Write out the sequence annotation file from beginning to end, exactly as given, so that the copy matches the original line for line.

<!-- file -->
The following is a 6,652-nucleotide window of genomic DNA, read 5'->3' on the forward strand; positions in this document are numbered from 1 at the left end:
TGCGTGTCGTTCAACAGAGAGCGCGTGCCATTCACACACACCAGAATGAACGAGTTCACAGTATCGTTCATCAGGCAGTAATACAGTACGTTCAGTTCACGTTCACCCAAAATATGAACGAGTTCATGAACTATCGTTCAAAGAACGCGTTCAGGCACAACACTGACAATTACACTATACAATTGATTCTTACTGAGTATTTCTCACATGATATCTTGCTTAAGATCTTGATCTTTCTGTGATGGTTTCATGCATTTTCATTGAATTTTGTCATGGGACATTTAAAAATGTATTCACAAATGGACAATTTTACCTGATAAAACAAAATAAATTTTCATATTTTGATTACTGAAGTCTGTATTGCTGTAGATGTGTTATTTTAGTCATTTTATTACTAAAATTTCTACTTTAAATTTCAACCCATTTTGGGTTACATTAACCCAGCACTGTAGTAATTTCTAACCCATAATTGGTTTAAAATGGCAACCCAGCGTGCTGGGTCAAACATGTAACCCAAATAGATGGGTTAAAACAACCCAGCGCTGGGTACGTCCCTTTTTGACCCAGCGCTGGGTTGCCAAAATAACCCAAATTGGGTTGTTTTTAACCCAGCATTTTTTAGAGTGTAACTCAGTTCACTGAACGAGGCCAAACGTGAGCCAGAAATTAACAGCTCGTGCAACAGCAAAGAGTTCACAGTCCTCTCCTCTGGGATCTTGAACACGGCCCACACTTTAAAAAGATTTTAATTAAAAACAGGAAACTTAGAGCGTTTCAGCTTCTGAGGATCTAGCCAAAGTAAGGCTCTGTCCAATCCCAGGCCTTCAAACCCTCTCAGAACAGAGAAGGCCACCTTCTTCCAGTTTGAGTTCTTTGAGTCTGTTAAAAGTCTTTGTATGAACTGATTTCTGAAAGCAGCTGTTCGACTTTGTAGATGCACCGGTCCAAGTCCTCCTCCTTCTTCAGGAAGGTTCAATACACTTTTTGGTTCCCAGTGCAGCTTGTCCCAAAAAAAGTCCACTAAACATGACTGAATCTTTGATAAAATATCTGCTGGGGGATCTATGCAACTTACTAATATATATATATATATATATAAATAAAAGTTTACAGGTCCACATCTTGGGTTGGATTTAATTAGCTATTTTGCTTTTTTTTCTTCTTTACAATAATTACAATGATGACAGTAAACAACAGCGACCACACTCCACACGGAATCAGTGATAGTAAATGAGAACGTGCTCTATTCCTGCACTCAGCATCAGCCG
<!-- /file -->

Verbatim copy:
The following is a 6,652-nucleotide window of genomic DNA, read 5'->3' on the forward strand; positions in this document are numbered from 1 at the left end:
TGCGTGTCGTTCAACAGAGAGCGCGTGCCATTCACACACACCAGAATGAACGAGTTCACAGTATCGTTCATCAGGCAGTAATACAGTACGTTCAGTTCACGTTCACCCAAAATATGAACGAGTTCATGAACTATCGTTCAAAGAACGCGTTCAGGCACAACACTGACAATTACACTATACAATTGATTCTTACTGAGTATTTCTCACATGATATCTTGCTTAAGATCTTGATCTTTCTGTGATGGTTTCATGCATTTTCATTGAATTTTGTCATGGGACATTTAAAAATGTATTCACAAATGGACAATTTTACCTGATAAAACAAAATAAATTTTCATATTTTGATTACTGAAGTCTGTATTGCTGTAGATGTGTTATTTTAGTCATTTTATTACTAAAATTTCTACTTTAAATTTCAACCCATTTTGGGTTACATTAACCCAGCACTGTAGTAATTTCTAACCCATAATTGGTTTAAAATGGCAACCCAGCGTGCTGGGTCAAACATGTAACCCAAATAGATGGGTTAAAACAACCCAGCGCTGGGTACGTCCCTTTTTGACCCAGCGCTGGGTTGCCAAAATAACCCAAATTGGGTTGTTTTTAACCCAGCATTTTTTAGAGTGTAACTCAGTTCACTGAACGAGGCCAAACGTGAGCCAGAAATTAACAGCTCGTGCAACAGCAAAGAGTTCACAGTCCTCTCCTCTGGGATCTTGAACACGGCCCACACTTTAAAAAGATTTTAATTAAAAACAGGAAACTTAGAGCGTTTCAGCTTCTGAGGATCTAGCCAAAGTAAGGCTCTGTCCAATCCCAGGCCTTCAAACCCTCTCAGAACAGAGAAGGCCACCTTCTTCCAGTTTGAGTTCTTTGAGTCTGTTAAAAGTCTTTGTATGAACTGATTTCTGAAAGCAGCTGTTCGACTTTGTAGATGCACCGGTCCAAGTCCTCCTCCTTCTTCAGGAAGGTTCAATACACTTTTTGGTTCCCAGTGCAGCTTGTCCCAAAAAAAGTCCACTAAACATGACTGAATCTTTGATAAAATATCTGCTGGGGGATCTATGCAACTTACTAATATATATATATATATATATAAATAAAAGTTTACAGGTCCACATCTTGGGTTGGATTTAATTAGCTATTTTGCTTTTTTTTCTTCTTTACAATAATTACAATGATGACAGTAAACAACAGCGACCACACTCCACACGGAATCAGTGATAGTAAATGAGAACGTGCTCTATTCCTGCACTCAGCATCAGCCG